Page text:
Technical articles, including those at About Visual Basic, usually discuss the detailed syntax of VB.NET, not the overall philosophy of why you might want to do things in a certain way. Design Patterns, on the other hand, are all about the why and how of programming, not the syntax. This article, one of a series about design patterns in VB.NET, discusses what might be the most popular design pattern, the Singleton pattern.
The general topic of design is one that usually turns to "design patterns". If you think syntax is hard, you have another page to turn. There are dozens of design patterns and a lot of books get written about them. In fact, you could do a lot worse than the (somewhat dated now) book Visual Basic Design Patterns.
Just to be clear, "Design Patterns" are actual code prototypes. A book like Fred Brooks' classic The Design of Design is about the overall management of the process.
"Design patterns" are not standards. Even the names vary among design gurus and variations also exist in how they're implemented. But there is quite a bit of broad agreement about the overall structure of design patterns and learning about them beats reinventing the wheel every time.
The Singleton Pattern
The main idea behind the Singleton design pattern is to make sure that your code always works with the same instance of an object. If you need more on classes and instantiation, try this introduction: Modules, Structures, and Classes.
In uncharacteristically clear language, Microsoft defines the problem solved by the Singleton design pattern like this:
How do you make an instance of an object globally available and guarantee that only one instance of the class is created?
To get the point across, here's an example of non-singleton object creation. Actually, this is just garden-variety creation of an object. The class is just a shell:
Public Class NormalClass ' This class does nothing End Class
The code that instantiates two instances confirms that they are separate instances:
Dim NormalObject1 As New NormalClass Dim NormalObject2 As New NormalClass Console.WriteLine( "NormalObject1==NormalObject2: " + (NormalObject1 Is NormalObject2).ToString())
This results in ...
... in the Output window.
What if you need to make sure that, no matter what, your code always returns the same object? For example, it might be a device interface where there is only one device. Or it might be a new account object. You wouldn't want the same account number returned as a property in two different objects!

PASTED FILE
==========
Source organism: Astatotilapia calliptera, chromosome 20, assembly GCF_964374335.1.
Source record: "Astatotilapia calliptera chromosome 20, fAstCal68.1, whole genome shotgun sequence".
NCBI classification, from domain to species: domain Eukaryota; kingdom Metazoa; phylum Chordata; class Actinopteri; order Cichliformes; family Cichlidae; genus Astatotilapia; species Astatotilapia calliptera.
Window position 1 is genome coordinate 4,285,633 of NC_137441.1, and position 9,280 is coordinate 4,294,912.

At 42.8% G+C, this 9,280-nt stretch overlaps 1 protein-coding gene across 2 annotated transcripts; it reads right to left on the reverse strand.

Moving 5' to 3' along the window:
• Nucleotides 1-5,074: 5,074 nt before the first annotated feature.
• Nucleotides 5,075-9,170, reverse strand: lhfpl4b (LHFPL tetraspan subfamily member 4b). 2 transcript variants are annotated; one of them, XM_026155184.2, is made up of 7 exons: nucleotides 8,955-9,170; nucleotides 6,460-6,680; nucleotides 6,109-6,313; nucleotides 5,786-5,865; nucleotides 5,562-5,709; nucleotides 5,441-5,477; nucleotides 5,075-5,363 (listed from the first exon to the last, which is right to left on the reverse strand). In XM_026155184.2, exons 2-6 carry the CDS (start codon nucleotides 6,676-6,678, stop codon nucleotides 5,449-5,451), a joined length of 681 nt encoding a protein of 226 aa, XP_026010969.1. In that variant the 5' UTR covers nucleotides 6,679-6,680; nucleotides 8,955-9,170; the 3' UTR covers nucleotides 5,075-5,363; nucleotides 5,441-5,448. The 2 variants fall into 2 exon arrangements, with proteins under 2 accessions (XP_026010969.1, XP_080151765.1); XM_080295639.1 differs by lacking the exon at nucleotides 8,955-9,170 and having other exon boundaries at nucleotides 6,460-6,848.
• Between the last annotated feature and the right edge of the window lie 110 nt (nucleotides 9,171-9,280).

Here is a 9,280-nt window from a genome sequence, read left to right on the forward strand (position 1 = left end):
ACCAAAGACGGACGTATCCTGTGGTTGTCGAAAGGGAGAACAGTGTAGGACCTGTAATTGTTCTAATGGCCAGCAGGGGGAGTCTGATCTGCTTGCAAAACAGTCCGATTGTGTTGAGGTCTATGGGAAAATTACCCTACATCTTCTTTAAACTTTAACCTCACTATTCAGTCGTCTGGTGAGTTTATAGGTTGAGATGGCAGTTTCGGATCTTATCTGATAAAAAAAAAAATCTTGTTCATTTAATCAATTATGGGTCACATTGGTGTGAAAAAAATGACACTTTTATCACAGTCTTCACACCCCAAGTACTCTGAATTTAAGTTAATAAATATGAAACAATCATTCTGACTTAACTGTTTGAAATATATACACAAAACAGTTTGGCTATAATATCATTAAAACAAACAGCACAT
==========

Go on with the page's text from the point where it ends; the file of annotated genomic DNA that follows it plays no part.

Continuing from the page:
The key technique used by the Singleton design pattern is to control the instantiation (the New subroutine in the class). Instantiation is covered in this About Visual Basic article: Coding New Instances of Objects.
Once a single instance of the class is instantiated, another reference to the class should return the same instance. The typical code that does this trick looks like this:
Public Class SingletonClass Private Shared singleInstance As SingletonClass Private Sub New() ' In this case, the Sub does nothing End Sub Public Shared ReadOnly Property Instance() _ As SingletonClass Get If singleInstance Is Nothing Then singleInstance = New SingletonClass End If Return singleInstance End Get End Property End Class
Things to notice:
-> The singleInstance variable is a shared instance of the class itself. ("Shared" is covered in this article: Shared Variables in VB.NET.)
-> New doesn't have to do anything. It just has to be here. This prevents a New subroutine from being created by the compiler.
-> The Instance property is of the type of the class itself. The first time it's referenced, one copy of the class is created and returned. After that, the same copy is returned.
Running the same code to test the pattern yields a different result:
Dim SingletonObject1 As SingletonClass = SingletonClass.Instance Dim SingletonObject2 As SingletonClass = SingletonClass.Instance Console.WriteLine( "SingletonObject1==SingletonObject2: " + (SingletonObject1 Is SingletonObject2).ToString())
The Output window now displays:
On the next page, we show a real example that you can use to balance the load among a set of servers.